Woohoo! I finally got my butt out of bed for a workout this morning! My alarm went off at 6AM and I dragged myself out of bed at 6:05, got dressed, wasted some time fixing my Yanx laces, leashed the dog and headed out for a run. We only did a short 35 minutes including a warm-up and cool down, but for the first time since Timberman, I felt fantastic. The temperature was perfect- a bit chilly but I warmed up quickly once I started moving. My pace was probably pretty slow, and my heart rate was still spiking a bit more than normal. My perceived exertion, however, was much closer to normal than it had been lately.
I had forgotten how awesome it is to do my workout in the morning and just have it done! Not only that, but it is a great way to wake-up and get to a good start. I know a lot of people think that’s weird, but really, I have enjoyed working out in the morning since I was on my high school swim team and we practiced in the mornings. My run this morning reminded me how much nicer it is to exercise in the morning.
Ok. I’ll stop gushing.
I admit, I am a bit more tired tonight than I would be if I had slept till my normal time of 7 or 7:30, but I think that my body clock will reset to this earlier wakeup call if I continue to get moving in the mornings. Tomorrow I’m aiming to get to the gym first thing to do a short lifting workout. I’m going to try and get up a bit earlier at 5:30AM to account for travel to the gym. I’ve already got all my stuff packed up and ready to go for the morning. Now I just need to get to bed.
We had a very busy but also lazy weekend. I am finding it hard to get motivated to start working out again since every time I do I end up so sore. So, I did no physical activity Saturday or Sunday beyond long walks with the dog. I really need to take some time and figure out when I am going to exercise and just schedule it into my day so I can’t bail. I’m thinking morning workouts might be the answer.
On Saturday evening, I finally got to meet fellow blogger, Amy and her boyfriend Drew. I have been reading Amy’s current blog since she started it and read her previous blog since spring of last year. She was originally supposed to do Timberman as her first half-Ironman also, but unfortunately broke her elbow while out in San Francisco for the Escape from Alcatraz race, so wasn’t able to do it this year. We had a fabulous Thai dinner in DC followed by a very late night of DC nightlife. Curtis’s birthday was Sunday, so we had to celebrate! Amy was the good blogger with the camera, and has a picture of the two of us posted on her blog. I would say my first meeting of a blogger in real life was quite the success!
I can’t believe how much time it’s taking to fully recover from Timberman. I knew it took a lot out of me, but I didn’t realize how difficult it would be to get back into my work outs. I decided I would go for a short run on Friday after class with the dog. I only wanted to do 30 minutes or so, it’s about all I had time to do since we had dinner plans that evening. I started out walking as a warm-up for the first 4-5 minutes. I stuck to the paths near my house, but I purposely picked a route with some pretty good hills so that I could do hill work. Bad idea. Even the shallow hills were causing my heart rate to spike. It reached 194 and I could not get it to come back down. Considering most of my runs in this area maxed in the 180s and averaged about 165 during HIM training, this was absurd. My heart felt like it was going to burst out of my chest. I can’t let this be an excuse to continue being a lazy bum, though, so I’m going to just have to deal with it. At least it was just my heart rate this time, my legs were a little weak, but feel like they’re getting back to normal.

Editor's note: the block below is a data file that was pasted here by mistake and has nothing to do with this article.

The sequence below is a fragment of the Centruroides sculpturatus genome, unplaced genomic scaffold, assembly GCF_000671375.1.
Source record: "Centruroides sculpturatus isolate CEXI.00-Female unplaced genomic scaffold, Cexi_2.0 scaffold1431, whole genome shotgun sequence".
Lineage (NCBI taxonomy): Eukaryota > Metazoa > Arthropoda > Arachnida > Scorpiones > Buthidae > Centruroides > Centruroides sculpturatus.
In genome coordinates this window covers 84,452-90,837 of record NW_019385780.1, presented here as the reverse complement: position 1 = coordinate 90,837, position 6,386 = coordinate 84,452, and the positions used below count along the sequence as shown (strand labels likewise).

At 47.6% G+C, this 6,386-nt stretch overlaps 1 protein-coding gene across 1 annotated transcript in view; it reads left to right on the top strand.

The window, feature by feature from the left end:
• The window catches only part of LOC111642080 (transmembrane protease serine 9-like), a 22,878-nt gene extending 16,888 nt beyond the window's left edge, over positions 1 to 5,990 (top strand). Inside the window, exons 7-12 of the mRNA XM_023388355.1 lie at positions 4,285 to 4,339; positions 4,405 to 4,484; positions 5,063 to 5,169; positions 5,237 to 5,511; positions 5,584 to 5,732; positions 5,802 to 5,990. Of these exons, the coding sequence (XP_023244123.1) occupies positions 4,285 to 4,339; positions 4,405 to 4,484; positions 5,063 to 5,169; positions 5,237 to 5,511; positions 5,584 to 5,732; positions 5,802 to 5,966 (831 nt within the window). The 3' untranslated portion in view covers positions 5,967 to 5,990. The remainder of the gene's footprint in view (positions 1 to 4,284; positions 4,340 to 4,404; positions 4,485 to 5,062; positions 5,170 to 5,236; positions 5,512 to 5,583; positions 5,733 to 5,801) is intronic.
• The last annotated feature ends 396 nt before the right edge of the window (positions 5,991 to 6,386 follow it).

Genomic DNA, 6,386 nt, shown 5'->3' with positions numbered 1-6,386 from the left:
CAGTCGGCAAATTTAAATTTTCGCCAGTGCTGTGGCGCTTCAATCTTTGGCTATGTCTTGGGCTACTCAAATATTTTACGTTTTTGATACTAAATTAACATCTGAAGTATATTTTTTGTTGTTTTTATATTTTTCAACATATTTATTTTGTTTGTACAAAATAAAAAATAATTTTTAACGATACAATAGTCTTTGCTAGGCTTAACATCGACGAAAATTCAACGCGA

This week will hopefully include some good weight workouts on Tuesday, Thursday and Saturday. I’d like to run some too. It’d be nice if I can get my schedule figured out so I can go running or to the gym in the morning before class. If I could only get to bed just a bit earlier I think I could do it.
After Timberman, I had one week of absolutely zero physical activity other than reflecting on the race. I could hardly walk the first three days, so it was not difficult to make exercise the lowest priority of my life. By the end of the week though, I started itching for something. I knew Curtis wanted to do some running races this fall, but I couldn’t get very excited about more run training, so decided I would start lifting again and do the New Rules of Lifting for Women program from the beginning.
The last time I didn’t complete the program because I was overwhelmed with HIM training, but this time I am determined to see it through. So I sat down and scheduled all my workouts. I decided to start on Tuesday, and the whole program would take me through the end of March. That is with doing 3 weight sessions per week and a rest week in between each stage.
Well, starting this only a week and a half after Timberman may have been a bit ambitious. I did stage 1, workout A last Tuesday and I was in pain the rest of the week. I used to squat ~110 pounds. On Tuesday I barely made it through my sets with 65 pounds. I’m sure that it was a combination of some strength loss and the fact that I was still recovering from the race, but wow! An unexpected day in the weight room!
After that workout I decided to put things on the back burner again for another week. Clearly my body isn’t bouncing back as quickly as usual and there’s no point in pushing for an off season injury. I’ll try again with the weights this week some time. I’m thinking some run intervals and speed work may be on the agenda soon too.